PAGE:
Can’t women just be ambitious? Can’t we just plow ahead in our career goals without being judged for how we do it? I understand that everyone, to some extent, is judged for how they go after things. But can we admit that ambitious women are put under a very specific scrutiny that men simply aren’t? The world seems to be okay with the fact that men will have their business persona, and their personal life one, and that they will be different. The world doesn’t seem to hold a man, in his personal life, completely accountable for the way he composes himself in his business life. Women, however, must always somehow be ambitious but selfless, assertive but sweet, a go-getter who is also saintly, and confident without ever seeming the tiniest bit forceful. Sure. You got it, world. Here are ways ambitious women are judged unfairly compared to men.
We are to give all opportunities to women
If an ambitious woman has opportunities to give out and she doesn’t give all or at least most of those opportunities to women, she is chastised by the feminist community. Men with opportunities to give out are praised if they hire one or two women: women in the same position are condemned if they do not hire all women.
If we give constructive feedback, we’re a b*tch
Should we give constructive feedback to a colleague or employee, we’re considered a b*tch. It is evidently “mean” that we would point out someone’s mistakes. Men get to give constructive feedback without having their personalities picked apart.
We can’t be all business
In business meetings—designated for business—we are expected to do a lot of pleasantries (how was your vacation? You like your new neighborhood? Oh yes, these smoothies are great etc etc) before we can dive into business. If we get straight to business, we’re accused of being cold and rude. Men are not held to that same standard.
Being independent means we “aren’t cooperative”
Should we choose to go it alone on certain projects—to not partner with others (specifically other women)—we aren’t seen as impressive or powerful. Nope—we are seen as uncooperative. Rather than focus on what we did all alone, others just focus on the fact that we didn’t go out of our way to partner with other women. A man can do something alone and the focus is not on the fact that he didn’t collaborate with women. The focus is on just what he did.
Talking business during social time is bad
We can’t help it if we’re passionate about our work and want to talk about it. But if we talk about it too much during social time with friends, we get a bit chastised. We’re called “workaholics.” Isn’t it rather normal for men to talk about their work with their friends?
We are called “ball busters”
If we negotiate, hold the line, or push for what we want, we are called “ball busters.” What’s it called when a man does any of that? Are men out there calling each other “ball busters?” I highly doubt it. Men who push for their own agendas are just called “men.”
Working with men makes us a “male ally”
Should a successful woman choose to work with men—maybe she partners with a man, or hires a male-owned company for a job—she’s seen as a “male ally.” Considering just how many men are in the world and then in business, it’s pretty hard not to work with them, and is unfair that the feminist community exiles us for it.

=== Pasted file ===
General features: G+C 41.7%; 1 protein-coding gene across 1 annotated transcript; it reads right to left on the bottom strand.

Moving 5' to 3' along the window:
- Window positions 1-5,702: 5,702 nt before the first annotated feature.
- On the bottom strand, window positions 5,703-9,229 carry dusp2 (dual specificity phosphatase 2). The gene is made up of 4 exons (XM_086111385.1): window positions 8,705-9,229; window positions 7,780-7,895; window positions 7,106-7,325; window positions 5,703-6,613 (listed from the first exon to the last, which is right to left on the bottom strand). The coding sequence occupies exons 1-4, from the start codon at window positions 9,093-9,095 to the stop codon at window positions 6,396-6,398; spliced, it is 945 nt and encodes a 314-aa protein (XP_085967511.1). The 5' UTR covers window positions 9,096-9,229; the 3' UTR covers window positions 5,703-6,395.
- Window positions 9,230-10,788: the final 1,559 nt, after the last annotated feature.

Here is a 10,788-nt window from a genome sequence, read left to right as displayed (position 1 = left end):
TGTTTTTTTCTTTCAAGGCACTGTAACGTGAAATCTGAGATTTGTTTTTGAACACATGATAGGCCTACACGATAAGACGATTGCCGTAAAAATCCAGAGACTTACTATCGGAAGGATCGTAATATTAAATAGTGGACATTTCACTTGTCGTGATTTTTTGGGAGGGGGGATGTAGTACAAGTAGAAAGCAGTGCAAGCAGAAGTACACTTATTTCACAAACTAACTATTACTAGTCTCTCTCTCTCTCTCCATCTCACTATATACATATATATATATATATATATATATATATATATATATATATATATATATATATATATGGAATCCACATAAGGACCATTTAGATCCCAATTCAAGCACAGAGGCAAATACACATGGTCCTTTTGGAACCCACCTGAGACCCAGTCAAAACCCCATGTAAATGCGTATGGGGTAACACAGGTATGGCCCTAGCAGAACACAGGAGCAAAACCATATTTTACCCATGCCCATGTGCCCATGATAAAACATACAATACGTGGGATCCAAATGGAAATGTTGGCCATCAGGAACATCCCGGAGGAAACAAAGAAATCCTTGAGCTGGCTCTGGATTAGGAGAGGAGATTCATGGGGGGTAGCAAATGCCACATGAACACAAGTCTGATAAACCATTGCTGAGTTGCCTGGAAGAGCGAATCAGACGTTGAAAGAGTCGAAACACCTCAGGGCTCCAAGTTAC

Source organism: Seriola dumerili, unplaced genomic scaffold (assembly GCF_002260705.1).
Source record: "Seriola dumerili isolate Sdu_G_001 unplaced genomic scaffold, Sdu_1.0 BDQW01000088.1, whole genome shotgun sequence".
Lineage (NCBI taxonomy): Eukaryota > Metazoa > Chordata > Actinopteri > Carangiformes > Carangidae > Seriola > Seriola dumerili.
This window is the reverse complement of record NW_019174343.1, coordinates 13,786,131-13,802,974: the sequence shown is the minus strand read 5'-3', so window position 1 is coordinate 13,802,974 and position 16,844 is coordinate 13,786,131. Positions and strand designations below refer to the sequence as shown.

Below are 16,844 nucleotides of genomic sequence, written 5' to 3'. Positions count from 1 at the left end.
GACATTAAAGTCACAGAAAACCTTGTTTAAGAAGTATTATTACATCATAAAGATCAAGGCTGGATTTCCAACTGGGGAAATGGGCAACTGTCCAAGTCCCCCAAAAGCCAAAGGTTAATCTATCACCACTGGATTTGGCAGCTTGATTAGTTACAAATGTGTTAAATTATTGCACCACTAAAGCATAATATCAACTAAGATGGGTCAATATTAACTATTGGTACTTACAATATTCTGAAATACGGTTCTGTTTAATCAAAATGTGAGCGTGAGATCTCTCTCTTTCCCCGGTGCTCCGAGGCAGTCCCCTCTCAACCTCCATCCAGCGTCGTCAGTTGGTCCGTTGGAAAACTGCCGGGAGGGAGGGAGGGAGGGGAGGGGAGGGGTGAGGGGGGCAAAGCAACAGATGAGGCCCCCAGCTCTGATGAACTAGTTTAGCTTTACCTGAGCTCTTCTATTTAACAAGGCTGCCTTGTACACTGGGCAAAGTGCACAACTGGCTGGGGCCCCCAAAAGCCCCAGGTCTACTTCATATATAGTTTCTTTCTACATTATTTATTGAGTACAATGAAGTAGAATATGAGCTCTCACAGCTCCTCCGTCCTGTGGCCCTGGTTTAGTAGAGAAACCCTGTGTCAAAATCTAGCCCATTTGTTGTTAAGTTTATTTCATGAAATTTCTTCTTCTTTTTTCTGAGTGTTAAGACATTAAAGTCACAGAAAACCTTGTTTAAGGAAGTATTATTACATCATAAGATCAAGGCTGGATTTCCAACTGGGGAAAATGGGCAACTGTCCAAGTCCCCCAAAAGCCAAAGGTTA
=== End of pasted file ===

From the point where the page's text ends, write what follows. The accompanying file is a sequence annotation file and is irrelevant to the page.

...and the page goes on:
Jokes about controlling our partners
Male business associates will make jokes about how we must have our partner whipped and comments about how we might be just as assertive in the bedroom as we are in business. Does anyone link the way a man behaves in business back to how he is in his personal life? Or sex life? Unlikely.
If we’re sensitive, it’s because we’re female
If we show emotion, our gender is immediately to blame. We are accused of not even being in control of our behaviors—that our sex has taken over. Not even our emotions can be our own: that’s just the woman in us.
If we’re strong, we are “cold”
If we don’t show emotion and manage to keep a strong façade, we are called cold, b*tchy, ice queens—you get the idea.
Ambitious women can be talked about as if they are superficial, obsessed with money, and in general focused on the wrong things (aka not relationships and family). Men are allowed to be ambitious without having their commitment to their personal life—or their values—questioned.
We’re accused of being copycats
Any time we display good business habits and traits, we are compared to men. We are told we are behaving like men. We are encouraged to “be more like men” in business. We are fed the idea that to do well in business we will just have to copy men. Men aren’t told to copy men. They are just pointed in the direction of specific, impressive individuals as role models. Not an entire gender.
We must mentor women
While mentoring is a wonderful thing, successful women who don’t mentor and specifically don’t mentor women are chastised. God forbid a woman just focuses on her own career and aspirations—you know, the way men do all of the time and nobody says anything about it.
In general, we must give back a lot
In general, the whole world watches women, wondering, “But how will she give back to women? Is she helping women enough? Is she hiring enough women? Mentoring enough women? Donating to enough female-centric organizations? Still being a good mother and girlfriend and wife?” The focus is on how we give back, and not on what we achieve.
If a woman hires a man, nobody says, “He slept his way into that position. “Ha. Hilarious. As if a woman in power could ever be seduced into giving away a job. Our vibrators do a better job than that applicant ever would. But, the moment a woman gets a great opportunity, the whispers begin. “Is she sleeping with the boss? Does the boss have a crush on her?”